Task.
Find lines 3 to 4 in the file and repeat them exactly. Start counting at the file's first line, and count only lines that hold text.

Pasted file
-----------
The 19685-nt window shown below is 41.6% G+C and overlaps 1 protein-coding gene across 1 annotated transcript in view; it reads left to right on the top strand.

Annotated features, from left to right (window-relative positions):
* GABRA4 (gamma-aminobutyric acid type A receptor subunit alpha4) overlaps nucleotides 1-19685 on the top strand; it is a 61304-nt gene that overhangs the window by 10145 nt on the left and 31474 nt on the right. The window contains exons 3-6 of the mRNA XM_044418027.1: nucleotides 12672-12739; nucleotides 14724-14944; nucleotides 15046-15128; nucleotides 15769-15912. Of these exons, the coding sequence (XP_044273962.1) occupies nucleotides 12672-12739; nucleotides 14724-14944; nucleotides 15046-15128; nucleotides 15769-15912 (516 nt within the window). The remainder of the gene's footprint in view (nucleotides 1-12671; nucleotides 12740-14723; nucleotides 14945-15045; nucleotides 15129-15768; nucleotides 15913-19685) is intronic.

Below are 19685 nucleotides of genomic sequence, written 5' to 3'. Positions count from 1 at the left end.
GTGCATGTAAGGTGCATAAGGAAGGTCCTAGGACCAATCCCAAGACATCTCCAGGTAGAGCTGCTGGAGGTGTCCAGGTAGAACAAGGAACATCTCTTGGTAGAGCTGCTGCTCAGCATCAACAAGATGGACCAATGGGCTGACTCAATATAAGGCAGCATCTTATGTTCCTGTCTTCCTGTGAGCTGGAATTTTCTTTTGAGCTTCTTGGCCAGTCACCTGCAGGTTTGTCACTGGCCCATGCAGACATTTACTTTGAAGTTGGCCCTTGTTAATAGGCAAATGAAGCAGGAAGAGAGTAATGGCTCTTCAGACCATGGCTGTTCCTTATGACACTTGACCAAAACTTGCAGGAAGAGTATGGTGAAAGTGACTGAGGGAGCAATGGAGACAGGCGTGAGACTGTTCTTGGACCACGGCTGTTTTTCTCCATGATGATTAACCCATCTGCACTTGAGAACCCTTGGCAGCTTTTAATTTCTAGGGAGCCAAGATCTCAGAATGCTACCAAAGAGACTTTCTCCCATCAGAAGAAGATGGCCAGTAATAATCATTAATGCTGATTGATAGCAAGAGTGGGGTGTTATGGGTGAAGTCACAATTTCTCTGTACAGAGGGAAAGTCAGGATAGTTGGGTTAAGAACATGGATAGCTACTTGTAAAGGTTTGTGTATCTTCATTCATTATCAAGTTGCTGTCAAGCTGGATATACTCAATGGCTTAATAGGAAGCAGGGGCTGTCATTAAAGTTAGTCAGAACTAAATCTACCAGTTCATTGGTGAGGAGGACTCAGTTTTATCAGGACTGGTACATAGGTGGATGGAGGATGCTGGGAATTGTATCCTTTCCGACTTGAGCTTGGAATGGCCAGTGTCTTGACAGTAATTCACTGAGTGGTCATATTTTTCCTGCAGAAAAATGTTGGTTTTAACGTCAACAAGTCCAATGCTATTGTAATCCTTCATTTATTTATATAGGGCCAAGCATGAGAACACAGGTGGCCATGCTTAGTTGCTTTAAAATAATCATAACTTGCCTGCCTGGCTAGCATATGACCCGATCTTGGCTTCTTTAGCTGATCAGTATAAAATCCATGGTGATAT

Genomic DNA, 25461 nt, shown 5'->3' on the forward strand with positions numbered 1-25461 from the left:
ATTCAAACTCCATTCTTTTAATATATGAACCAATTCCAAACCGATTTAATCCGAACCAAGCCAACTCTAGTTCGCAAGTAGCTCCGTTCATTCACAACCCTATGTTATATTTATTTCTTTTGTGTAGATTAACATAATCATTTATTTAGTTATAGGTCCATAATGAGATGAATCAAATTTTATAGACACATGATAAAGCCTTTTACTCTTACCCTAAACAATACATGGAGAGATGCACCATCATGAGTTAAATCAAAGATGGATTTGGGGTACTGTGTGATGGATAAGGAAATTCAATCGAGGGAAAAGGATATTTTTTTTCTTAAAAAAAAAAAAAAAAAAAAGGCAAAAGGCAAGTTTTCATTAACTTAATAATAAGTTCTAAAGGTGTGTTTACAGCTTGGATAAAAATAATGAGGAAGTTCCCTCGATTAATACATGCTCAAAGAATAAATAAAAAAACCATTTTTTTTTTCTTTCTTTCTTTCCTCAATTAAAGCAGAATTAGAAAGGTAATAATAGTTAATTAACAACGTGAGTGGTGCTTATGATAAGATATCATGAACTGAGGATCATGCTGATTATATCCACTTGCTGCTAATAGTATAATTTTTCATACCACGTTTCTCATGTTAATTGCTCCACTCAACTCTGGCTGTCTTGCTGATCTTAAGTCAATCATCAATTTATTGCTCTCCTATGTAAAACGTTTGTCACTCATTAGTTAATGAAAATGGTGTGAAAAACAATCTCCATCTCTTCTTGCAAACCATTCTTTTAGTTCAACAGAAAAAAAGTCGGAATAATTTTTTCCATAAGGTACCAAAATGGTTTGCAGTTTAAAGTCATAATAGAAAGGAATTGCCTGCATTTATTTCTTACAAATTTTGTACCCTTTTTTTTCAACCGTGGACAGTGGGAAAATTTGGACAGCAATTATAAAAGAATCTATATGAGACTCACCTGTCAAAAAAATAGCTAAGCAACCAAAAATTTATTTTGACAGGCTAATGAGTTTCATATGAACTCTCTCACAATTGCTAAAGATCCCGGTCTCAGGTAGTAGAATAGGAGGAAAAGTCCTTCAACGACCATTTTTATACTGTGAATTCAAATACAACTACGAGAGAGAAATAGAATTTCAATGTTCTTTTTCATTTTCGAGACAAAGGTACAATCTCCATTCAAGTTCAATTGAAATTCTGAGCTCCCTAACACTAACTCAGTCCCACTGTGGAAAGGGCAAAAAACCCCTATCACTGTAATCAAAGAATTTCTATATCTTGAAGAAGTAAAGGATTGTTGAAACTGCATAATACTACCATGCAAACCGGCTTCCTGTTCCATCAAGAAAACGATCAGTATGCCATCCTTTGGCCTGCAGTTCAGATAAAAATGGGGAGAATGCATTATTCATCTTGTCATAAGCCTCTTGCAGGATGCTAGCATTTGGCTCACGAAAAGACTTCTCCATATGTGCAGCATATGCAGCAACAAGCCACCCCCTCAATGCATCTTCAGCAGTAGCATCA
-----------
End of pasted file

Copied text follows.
* GABRA4 (gamma-aminobutyric acid type A receptor subunit alpha4) overlaps nucleotides 1-19685 on the top strand; it is a 61304-nt gene that overhangs the window by 10145 nt on the left and 31474 nt on the right. The window contains exons 3-6 of the mRNA XM_044418027.1: nucleotides 12672-12739; nucleotides 14724-14944; nucleotides 15046-15128; nucleotides 15769-15912. Of these exons, the coding sequence (XP_044273962.1) occupies nucleotides 12672-12739; nucleotides 14724-14944; nucleotides 15046-15128; nucleotides 15769-15912 (516 nt within the window). The remainder of the gene's footprint in view (nucleotides 1-12671; nucleotides 12740-14723; nucleotides 14945-15045; nucleotides 15129-15768; nucleotides 15913-19685) is intronic.

Below are 19685 nucleotides of genomic sequence, written 5' to 3'. Positions count from 1 at the left end.